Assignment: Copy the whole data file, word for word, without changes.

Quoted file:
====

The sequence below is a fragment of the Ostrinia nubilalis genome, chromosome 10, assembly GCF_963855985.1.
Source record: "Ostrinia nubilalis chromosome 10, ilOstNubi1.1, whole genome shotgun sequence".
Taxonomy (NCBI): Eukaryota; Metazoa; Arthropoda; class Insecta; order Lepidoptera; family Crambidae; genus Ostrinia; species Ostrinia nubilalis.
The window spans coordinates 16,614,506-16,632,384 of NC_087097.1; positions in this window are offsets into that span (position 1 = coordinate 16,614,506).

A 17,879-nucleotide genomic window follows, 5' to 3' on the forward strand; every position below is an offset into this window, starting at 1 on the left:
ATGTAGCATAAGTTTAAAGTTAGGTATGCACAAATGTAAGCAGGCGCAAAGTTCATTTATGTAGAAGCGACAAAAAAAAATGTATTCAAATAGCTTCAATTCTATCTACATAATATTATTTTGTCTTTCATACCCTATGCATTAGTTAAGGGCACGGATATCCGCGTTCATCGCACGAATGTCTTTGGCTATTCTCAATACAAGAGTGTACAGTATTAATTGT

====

The sequence below is a fragment of the Ostrinia nubilalis genome, chromosome 10, assembly GCF_963855985.1.
Source record: "Ostrinia nubilalis chromosome 10, ilOstNubi1.1, whole genome shotgun sequence".
Taxonomy (NCBI): Eukaryota; Metazoa; Arthropoda; class Insecta; order Lepidoptera; family Crambidae; genus Ostrinia; species Ostrinia nubilalis.
The window spans coordinates 16,614,506-16,632,384 of NC_087097.1; positions in this window are offsets into that span (position 1 = coordinate 16,614,506).

A 17,879-nucleotide genomic window follows, 5' to 3' on the forward strand; every position below is an offset into this window, starting at 1 on the left:
ATGTAGCATAAGTTTAAAGTTAGGTATGCACAAATGTAAGCAGGCGCAAAGTTCATTTATGTAGAAGCGACAAAAAAAAATGTATTCAAATAGCTTCAATTCTATCTACATAATATTATTTTGTCTTTCATACCCTATGCATTAGTTAAGGGCACGGATATCCGCGTTCATCGCACGAATGTCTTTGGCTATTCTCAATACAAGAGTGTACAGTATTAATTGT